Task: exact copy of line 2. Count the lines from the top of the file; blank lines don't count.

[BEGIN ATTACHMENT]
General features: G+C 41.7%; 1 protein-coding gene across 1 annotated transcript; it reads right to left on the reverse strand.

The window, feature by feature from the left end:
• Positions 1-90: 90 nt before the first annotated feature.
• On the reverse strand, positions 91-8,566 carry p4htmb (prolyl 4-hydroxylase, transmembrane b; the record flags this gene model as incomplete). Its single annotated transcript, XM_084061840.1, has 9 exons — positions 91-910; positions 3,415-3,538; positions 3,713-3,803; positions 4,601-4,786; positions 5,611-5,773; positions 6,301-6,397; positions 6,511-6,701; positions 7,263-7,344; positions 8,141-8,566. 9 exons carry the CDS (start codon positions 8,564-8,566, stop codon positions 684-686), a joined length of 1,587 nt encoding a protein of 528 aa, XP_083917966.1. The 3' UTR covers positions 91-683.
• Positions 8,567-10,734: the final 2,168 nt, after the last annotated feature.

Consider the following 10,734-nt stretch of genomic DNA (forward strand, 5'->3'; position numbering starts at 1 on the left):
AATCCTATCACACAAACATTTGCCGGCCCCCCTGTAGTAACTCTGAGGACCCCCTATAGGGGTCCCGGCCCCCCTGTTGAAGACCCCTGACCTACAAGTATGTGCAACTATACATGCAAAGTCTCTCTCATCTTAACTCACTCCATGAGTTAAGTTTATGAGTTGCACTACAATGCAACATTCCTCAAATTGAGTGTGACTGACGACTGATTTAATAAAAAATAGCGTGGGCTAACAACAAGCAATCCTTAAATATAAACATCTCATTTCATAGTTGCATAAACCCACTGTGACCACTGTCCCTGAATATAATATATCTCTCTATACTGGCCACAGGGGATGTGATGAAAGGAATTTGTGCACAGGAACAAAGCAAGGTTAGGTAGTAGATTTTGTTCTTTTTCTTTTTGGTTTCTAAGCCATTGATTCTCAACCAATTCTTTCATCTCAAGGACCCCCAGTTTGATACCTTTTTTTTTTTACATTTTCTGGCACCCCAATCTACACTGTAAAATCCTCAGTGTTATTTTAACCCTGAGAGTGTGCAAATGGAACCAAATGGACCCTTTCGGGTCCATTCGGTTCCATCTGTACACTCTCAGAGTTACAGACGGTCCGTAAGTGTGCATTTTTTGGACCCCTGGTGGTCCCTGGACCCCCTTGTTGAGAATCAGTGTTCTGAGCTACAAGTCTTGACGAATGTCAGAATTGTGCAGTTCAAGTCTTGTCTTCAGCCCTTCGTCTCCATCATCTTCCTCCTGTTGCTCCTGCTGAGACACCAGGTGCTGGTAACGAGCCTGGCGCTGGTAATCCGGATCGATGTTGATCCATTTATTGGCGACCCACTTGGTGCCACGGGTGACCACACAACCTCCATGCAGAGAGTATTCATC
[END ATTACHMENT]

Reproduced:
The window, feature by feature from the left end: